Work Before Play or Play Before Work?

With the industriousness of a new year in full swing and all that it implies (goals, resolutions, changes, etc), I’ve been thinking about how we balance work and play. I don’t know about you, but I learned long ago that I should finish my work before I go out and play. “Clean your room and then you can go to the park with Debbie.” “You need to get that algebra assignment done before Jerry takes you to the movies.”  “It’s Grandma’s birthday so make sure you wrap that gift before the party.”

Sound familiar? Now I don’t mean to imply that it was a bad thing for us to clean our rooms, do the dishes, and wrap the gifts. Of course not. Those are the ways children learn responsibility. But because the world now moves at a 24/7 pace, our responsibility buttons seem to be permanently switched to “on.” Work gets pushed to the top of the list, but the list never gets finished. There’s always something new to add, and we develop a work mindset. And by work I don’t just mean the activities we engage in to pay the mortgage, I mean all the things we do that make up life nowadays: cleaning, cooking, gardening, shopping, errands, personal emails and phone calls, ferrying the kids to practice, taking care of family members and pets, etc.

I could go on and on, but I won’t. I know you know what I mean because I hear the sheer weight of it from my clients. They’re buried in obligations and work. And they feel like they’re on a treadmill, never able to get ahead. Interesting, huh? With all this responsibility coursing through our veins, you’d think we’d be way ahead.  But we’re not, because human beings are simply not built to work all the time.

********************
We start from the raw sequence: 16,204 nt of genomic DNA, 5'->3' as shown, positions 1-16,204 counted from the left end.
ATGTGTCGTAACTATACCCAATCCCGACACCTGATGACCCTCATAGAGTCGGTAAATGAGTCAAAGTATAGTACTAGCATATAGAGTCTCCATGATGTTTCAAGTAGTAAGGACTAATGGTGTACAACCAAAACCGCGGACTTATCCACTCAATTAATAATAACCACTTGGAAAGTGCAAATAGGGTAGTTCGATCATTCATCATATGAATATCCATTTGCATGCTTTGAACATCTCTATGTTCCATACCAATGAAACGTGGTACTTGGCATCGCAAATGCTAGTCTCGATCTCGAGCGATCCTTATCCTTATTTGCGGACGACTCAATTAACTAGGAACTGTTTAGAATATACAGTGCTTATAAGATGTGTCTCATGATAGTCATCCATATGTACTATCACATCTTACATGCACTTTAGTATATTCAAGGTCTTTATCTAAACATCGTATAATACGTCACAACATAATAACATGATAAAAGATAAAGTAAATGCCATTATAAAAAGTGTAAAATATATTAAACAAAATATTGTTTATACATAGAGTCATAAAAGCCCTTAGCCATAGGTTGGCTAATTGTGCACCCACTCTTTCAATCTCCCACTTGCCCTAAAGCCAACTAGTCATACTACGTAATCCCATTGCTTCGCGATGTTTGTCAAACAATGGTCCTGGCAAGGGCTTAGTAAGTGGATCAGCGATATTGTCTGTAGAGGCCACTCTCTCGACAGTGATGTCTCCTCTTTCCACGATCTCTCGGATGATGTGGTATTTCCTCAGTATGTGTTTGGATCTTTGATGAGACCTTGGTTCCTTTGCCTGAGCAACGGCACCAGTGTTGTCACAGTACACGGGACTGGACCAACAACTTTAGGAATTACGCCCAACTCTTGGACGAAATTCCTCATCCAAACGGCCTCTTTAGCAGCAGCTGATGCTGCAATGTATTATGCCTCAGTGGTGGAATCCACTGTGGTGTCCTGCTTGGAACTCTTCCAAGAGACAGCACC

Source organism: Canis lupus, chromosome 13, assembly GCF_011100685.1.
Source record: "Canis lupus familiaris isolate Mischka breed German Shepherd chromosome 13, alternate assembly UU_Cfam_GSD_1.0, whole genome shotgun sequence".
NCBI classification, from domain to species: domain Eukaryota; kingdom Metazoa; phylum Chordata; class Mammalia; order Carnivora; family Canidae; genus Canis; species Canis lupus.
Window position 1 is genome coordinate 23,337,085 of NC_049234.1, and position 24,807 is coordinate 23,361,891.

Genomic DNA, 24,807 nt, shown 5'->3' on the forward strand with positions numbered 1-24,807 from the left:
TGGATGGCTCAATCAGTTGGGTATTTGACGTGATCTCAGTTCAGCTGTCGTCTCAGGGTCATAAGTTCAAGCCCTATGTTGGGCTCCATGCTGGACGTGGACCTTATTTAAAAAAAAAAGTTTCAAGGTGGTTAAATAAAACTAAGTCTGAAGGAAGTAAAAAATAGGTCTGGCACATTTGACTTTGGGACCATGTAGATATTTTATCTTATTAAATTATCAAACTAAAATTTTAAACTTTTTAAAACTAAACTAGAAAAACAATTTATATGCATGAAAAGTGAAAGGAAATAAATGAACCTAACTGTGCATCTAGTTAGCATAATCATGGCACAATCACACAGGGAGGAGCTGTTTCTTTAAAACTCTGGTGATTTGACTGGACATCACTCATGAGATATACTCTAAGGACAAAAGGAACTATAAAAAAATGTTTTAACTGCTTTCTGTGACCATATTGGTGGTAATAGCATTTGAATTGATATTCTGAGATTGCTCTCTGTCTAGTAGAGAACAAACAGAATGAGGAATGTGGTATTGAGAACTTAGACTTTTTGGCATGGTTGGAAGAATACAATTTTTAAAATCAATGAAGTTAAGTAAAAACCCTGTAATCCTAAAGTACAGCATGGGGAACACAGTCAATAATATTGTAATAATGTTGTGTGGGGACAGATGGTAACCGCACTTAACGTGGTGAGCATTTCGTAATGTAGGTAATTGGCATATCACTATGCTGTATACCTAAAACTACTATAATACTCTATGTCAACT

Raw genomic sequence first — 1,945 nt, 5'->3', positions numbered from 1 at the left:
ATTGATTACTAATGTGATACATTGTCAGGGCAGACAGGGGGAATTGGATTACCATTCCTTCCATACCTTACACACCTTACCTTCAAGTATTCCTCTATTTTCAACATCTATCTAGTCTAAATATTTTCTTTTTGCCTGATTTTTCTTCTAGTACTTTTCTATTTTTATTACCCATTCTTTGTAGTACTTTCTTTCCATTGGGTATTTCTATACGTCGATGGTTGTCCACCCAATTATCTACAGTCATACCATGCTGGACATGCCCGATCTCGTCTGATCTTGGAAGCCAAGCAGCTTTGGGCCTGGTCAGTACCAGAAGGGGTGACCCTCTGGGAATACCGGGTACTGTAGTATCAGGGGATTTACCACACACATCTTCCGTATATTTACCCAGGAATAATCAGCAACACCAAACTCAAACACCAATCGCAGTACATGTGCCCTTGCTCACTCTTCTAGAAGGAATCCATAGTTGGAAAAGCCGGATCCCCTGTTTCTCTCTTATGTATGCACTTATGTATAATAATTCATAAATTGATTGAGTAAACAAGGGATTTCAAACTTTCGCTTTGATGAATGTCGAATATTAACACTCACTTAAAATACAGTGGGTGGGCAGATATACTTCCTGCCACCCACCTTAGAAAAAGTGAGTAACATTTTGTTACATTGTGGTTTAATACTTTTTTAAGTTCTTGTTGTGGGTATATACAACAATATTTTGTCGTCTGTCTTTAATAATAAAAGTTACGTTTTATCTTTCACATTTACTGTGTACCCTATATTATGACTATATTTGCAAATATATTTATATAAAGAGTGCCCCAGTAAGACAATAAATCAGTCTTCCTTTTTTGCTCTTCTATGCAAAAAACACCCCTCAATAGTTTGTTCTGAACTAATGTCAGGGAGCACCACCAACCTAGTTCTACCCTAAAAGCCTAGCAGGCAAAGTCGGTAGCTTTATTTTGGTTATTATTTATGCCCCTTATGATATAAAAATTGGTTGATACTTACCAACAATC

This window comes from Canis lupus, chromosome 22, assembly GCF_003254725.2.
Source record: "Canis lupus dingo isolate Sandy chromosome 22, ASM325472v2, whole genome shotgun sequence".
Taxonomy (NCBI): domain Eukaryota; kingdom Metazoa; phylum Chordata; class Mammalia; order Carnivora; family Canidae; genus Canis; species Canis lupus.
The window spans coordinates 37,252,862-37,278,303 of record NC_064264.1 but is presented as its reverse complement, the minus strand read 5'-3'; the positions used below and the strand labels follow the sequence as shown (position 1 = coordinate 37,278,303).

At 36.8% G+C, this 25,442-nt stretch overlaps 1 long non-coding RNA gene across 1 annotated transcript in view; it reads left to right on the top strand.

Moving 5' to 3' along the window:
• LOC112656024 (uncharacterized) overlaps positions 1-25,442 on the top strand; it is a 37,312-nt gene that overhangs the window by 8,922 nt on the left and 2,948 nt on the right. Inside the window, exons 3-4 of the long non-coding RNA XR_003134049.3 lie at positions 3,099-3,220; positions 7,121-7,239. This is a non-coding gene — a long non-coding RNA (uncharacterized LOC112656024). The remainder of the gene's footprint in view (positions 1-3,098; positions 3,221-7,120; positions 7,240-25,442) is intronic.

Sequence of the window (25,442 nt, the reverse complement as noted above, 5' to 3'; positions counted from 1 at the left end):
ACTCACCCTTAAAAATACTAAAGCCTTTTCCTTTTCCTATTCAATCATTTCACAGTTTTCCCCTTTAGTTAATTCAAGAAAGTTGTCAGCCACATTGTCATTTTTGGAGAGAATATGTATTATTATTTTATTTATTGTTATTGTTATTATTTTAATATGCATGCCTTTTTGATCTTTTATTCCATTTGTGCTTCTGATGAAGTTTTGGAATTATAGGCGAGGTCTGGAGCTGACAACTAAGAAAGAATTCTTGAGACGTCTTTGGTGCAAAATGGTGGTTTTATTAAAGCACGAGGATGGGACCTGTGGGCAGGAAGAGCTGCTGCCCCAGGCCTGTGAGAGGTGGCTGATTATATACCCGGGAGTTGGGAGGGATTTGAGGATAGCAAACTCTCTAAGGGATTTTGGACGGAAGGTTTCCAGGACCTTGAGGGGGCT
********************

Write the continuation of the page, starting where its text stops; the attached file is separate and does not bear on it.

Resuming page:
And in truth, we don’t work all the time, even though it feels like it. Instead we procrastinate, because everything on our list seems like drudgery. So we waste time on things that have little value to us. Terry tells me she watches too much TV; Jacob checks out with Internet surfing; Vivian hits the mall more than she’d like; Danny mopes on the couch and drinks a few beers. The result: we end up stressed and stymied, satisfied with neither our work output nor our play output. And the cycle keeps repeating. 

Now I do understand that sometimes it’s important to just check out, stop, veg. But when we do it so often that it nags at us and takes us away from the vision we have for our lives, then we feel trapped on the treadmill. So wouldn’t it be lovely to get off? Yes? In fact, why not start now? Get out a piece of paper right now. Draw a line down the center, and mark the first column “play” and second column “work.” On the play side, write down at least ten things you could do that bring you joy. Don’t go for over the top stuff, but keep it simple. Sally’s list included dancing around the house for ten minutes, going to the farmer’s market, and reading poetry. On the work side, write down ten manageable things that you need to do in the next week (reminder: writing the great American novel in one week is not manageable). Frank’s list included mowing the lawn, finishing a report for work, and taking his dog to the vet.

Okay, now that you have the list, I want you to make a commitment to do at least one thing from the “play” side every day this week and one thing from the “work” side every day this week. But here’s the caveat: you must play before work. Here’s where clients will try to wiggle out of it, saying “yes, but…,” which really means they won’t do it. So please trust me, and banish those “yes, buts.”

And at the end of the week, objectively assess how you felt about each activity. If you’re like most people, you will find that you feel happier, not only because you gave yourself permission to play, but because the work activities seemed less onerous. According to David Burns (author of Feeling Good), we’re not very good at assessing how much satisfaction something will bring us, so we really need to just take action and do it. Action leads to motivation, and then even more motivation and action. And then you get the sense that your life is moving forward, and you’re no longer stuck on that treadmill.   

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